Other sketches and concepts that took off well and came up frequently were "The Family" with Vicki Lawrence playing Carol's elderly mother, a character who later got her own series "Mama's Family" in the 1980s, and "The Old Folks" with Carol and Harvey Korman on the back porch wondering where the time went. Parodies of old movies, which at the time were often seen on late-night and afternoon TV, are also done here often at great length. Other times the finale segments included here "salute" vintage cinema in music and dance form, including the song "Without a Word, Without a Sound" that recreates silent comedies. There's one finale that appears to salute classic monster movies judging from the Frankenstein-like figures seen in the background of one "Goodnight", but unfortunately that segment itself was cut.

Musical segments that survived the cuts include Bobbie Gentry lip-synching "Sweet Peony" amongst a crew of go-go dancers, resident talent Lyle Waggoner doing "By the Time I Get to Phoenix" and Vicki Lawrence lip-synching her signature hit "Night the Lights Went Out In Georgia" in a 1973 episode and a later hit "Hollywood Seven" in 1976. One of the best shows in the set features the Jackson Five, who perform "Dancing Machine" with some pretty cool video effects and are also included in a sketch where Carol plays a music teacher- the interesting part of that one, explained in a recently-shot intro that precedes the show, is that an earthquake hit during shooting and while you can clearly see it happen they continued through it unfazed except for Carol briefly commenting "the earth just moved." Roddy McDowall also appears in full Planet of the Apes makeup but plays it completely straight, doing a duet with Carol. Unfortunately this episode ended up on disc at 24 frames per second rather than the proper 30, making the picture quite jittery for the show's duration. Another memorable episode was shot during a musicians' strike, so in support of that all music used in that episode including the opening and closing theme is hummed. Surprisingly, this set does not include the famous "Went With the Wind" sketch which I'm pretty sure I saw during its original airing, though I wasn't nearly old enough to appreciate it. One would think that would have been a requirement- I even scanned through the set after watching all of it to make sure I hadn't missed it somehow, but all we see of it is a few seconds in one of the bonus features amongst other clips.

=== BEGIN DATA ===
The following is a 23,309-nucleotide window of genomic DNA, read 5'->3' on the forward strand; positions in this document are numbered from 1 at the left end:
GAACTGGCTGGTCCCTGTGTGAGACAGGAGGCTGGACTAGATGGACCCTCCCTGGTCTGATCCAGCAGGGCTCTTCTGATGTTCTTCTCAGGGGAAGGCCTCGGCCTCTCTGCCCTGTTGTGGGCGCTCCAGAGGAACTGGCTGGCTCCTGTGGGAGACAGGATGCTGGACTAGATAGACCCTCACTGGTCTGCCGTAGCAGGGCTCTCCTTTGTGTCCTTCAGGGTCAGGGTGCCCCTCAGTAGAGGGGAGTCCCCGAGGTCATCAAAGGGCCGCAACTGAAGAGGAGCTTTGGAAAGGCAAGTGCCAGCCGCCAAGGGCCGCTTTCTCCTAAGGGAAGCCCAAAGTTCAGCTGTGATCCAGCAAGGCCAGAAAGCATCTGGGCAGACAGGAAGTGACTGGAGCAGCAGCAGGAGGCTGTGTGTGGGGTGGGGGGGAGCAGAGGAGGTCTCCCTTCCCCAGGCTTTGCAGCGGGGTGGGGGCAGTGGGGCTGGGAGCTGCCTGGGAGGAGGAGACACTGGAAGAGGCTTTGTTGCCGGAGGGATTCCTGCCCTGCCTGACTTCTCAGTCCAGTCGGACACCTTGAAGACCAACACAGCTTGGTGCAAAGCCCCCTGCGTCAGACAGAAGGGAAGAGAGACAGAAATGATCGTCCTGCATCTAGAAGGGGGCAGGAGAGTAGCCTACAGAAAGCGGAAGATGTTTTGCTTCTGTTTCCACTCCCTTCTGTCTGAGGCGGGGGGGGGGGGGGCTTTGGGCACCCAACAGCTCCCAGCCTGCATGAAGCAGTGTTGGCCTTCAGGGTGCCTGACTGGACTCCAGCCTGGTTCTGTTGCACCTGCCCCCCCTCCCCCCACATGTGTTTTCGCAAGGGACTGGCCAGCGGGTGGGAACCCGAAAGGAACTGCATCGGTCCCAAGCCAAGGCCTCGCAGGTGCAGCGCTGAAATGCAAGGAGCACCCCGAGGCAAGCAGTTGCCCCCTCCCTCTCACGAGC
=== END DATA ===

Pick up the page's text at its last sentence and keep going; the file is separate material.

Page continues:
The 1978 final episode which aired in a two-hour slot is included and seems to be unedited except for the commercials (following this that night was part of CBS's week-long 50th anniversary celebration, which I managed to track down an off-air recording of) and retains the iconic 70s "CBS Special Presentation" opening with Morton Stevens music. It's a rather emotional affair that splits its time with showing favorite clips from the past (from tape masters that didn't look too good at the time) along with some final new skits that wrap things up- such as "Mama" and daughter Eunice finally visiting a psychiatrist and a surprise appearance from Jimmy Stewart which Carol didn't know about prior. She ends the show very candidly stating that the show's ratings had been fine, the network had picked the show up for the next year but she decided "it's classier to leave before you're asked to."